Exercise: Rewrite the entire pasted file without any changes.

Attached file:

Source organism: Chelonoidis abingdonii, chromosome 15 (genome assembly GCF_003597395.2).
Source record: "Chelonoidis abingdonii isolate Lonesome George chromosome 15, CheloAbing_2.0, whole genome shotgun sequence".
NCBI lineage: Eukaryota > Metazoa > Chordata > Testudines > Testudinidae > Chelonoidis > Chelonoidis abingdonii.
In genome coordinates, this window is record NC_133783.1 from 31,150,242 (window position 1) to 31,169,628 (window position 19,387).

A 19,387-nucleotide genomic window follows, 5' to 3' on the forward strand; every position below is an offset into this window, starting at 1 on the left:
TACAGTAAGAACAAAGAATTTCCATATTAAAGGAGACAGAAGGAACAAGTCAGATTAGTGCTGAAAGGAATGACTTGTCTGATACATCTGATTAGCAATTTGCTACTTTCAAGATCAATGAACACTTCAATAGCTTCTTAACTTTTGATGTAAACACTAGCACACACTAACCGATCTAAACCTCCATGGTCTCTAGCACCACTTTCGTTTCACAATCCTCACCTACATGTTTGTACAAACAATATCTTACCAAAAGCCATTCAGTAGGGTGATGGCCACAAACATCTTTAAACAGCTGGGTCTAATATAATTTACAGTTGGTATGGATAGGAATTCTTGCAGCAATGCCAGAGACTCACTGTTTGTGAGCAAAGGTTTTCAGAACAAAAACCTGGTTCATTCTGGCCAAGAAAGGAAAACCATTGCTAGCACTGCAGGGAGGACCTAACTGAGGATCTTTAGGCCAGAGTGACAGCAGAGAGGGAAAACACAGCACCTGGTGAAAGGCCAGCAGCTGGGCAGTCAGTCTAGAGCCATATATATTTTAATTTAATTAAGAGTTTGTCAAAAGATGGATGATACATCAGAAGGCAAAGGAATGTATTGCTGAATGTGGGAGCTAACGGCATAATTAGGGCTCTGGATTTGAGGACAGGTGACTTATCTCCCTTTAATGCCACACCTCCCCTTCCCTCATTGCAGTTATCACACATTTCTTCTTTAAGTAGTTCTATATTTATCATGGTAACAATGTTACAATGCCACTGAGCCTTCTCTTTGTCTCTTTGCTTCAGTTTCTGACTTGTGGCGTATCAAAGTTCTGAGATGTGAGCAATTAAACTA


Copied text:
Source organism: Chelonoidis abingdonii, chromosome 15 (genome assembly GCF_003597395.2).
Source record: "Chelonoidis abingdonii isolate Lonesome George chromosome 15, CheloAbing_2.0, whole genome shotgun sequence".
NCBI lineage: Eukaryota > Metazoa > Chordata > Testudines > Testudinidae > Chelonoidis > Chelonoidis abingdonii.
In genome coordinates, this window is record NC_133783.1 from 31,150,242 (window position 1) to 31,169,628 (window position 19,387).

A 19,387-nucleotide genomic window follows, 5' to 3' on the forward strand; every position below is an offset into this window, starting at 1 on the left:
TACAGTAAGAACAAAGAATTTCCATATTAAAGGAGACAGAAGGAACAAGTCAGATTAGTGCTGAAAGGAATGACTTGTCTGATACATCTGATTAGCAATTTGCTACTTTCAAGATCAATGAACACTTCAATAGCTTCTTAACTTTTGATGTAAACACTAGCACACACTAACCGATCTAAACCTCCATGGTCTCTAGCACCACTTTCGTTTCACAATCCTCACCTACATGTTTGTACAAACAATATCTTACCAAAAGCCATTCAGTAGGGTGATGGCCACAAACATCTTTAAACAGCTGGGTCTAATATAATTTACAGTTGGTATGGATAGGAATTCTTGCAGCAATGCCAGAGACTCACTGTTTGTGAGCAAAGGTTTTCAGAACAAAAACCTGGTTCATTCTGGCCAAGAAAGGAAAACCATTGCTAGCACTGCAGGGAGGACCTAACTGAGGATCTTTAGGCCAGAGTGACAGCAGAGAGGGAAAACACAGCACCTGGTGAAAGGCCAGCAGCTGGGCAGTCAGTCTAGAGCCATATATATTTTAATTTAATTAAGAGTTTGTCAAAAGATGGATGATACATCAGAAGGCAAAGGAATGTATTGCTGAATGTGGGAGCTAACGGCATAATTAGGGCTCTGGATTTGAGGACAGGTGACTTATCTCCCTTTAATGCCACACCTCCCCTTCCCTCATTGCAGTTATCACACATTTCTTCTTTAAGTAGTTCTATATTTATCATGGTAACAATGTTACAATGCCACTGAGCCTTCTCTTTGTCTCTTTGCTTCAGTTTCTGACTTGTGGCGTATCAAAGTTCTGAGATGTGAGCAATTAAACTA